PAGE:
Houghton Mifflin Social Studies
America Will Be
Objective: Students analyze the text of the Emancipation Proclamation and other writings to understand the authors' intents and the contexts in which they were written.
What You Need:
2 hours over a period of 2 or 3 days
Ask students what they know about the Emancipation Proclamation. List their responses on the board. Tell students that they will analyze the document and go on a fact-finding mission to understand the context in which it was written.
What To Do:
1. Pass out copies of the Look at the Evidence worksheet. Have students read the brief background information on the Emancipation Proclamation and finding historical documents.
2. Have students use the library and the worksheet to locate the text of the Emancipation Proclamation.
3. Once they have located the Emancipation Proclamation, encourage each student to read the entire document. When students are finished reading, have them write a few sentences on what they think the document is about. Then have students complete the worksheet.
4. Discuss with students whether their ideas about the Emancipation Proclamation changed after they completed the worksheet. Some students may have initially thought that the Emancipation Proclamation freed all the enslaved people in the North and South. Encourage volunteers to find phrases or passages that specify which enslaved people were freed. Ask students why they think Lincoln did not free all enslaved people. Students should consider why enslaved people in the Union's border states Kansas, Missouri, Maryland, and Delaware were not freed under the order.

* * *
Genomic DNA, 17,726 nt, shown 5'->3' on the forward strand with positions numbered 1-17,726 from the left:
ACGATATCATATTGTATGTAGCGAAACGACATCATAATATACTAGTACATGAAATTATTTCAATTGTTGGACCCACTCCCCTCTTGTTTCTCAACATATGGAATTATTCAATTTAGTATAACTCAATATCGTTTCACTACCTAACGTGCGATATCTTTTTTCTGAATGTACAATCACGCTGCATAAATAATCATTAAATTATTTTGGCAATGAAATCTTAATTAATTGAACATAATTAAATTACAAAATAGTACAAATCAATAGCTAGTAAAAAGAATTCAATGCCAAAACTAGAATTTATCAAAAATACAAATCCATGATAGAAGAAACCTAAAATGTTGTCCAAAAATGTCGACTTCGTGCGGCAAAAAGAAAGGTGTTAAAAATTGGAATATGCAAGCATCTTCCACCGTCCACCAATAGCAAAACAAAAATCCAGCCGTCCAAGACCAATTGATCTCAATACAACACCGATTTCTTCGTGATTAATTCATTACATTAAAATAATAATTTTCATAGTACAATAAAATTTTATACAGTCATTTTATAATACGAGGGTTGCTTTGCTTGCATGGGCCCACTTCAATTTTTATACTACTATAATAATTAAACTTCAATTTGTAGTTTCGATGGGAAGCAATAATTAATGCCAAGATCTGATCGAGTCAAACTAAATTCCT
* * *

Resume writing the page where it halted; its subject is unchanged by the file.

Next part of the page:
5. Ask volunteers to tell why they think President Lincoln issued the Emancipation Proclamation. Then have students use the Internet and other resources, including encyclopedias and books and videos on Abraham Lincoln and the Civil War, to explore what was happening in the war in late 1862 and in the Union and Confederacy that might have prompted Lincoln to issue the document. Encourage students to look for information on recent battles, the morale of soldiers and citizens in both the Union and the Confederacy, and Lincoln's opinion on slavery. One place to look is a collection of Lincoln's writings. Students should take notes on their findings.
Have students gather in small groups with the evidence they've uncovered. Students should discuss the significance of the Emancipation Proclamation, why it was issued, and what impact it had on the course of the war and the future of the United States. Encourage volunteers from each group to present their findings to the class.
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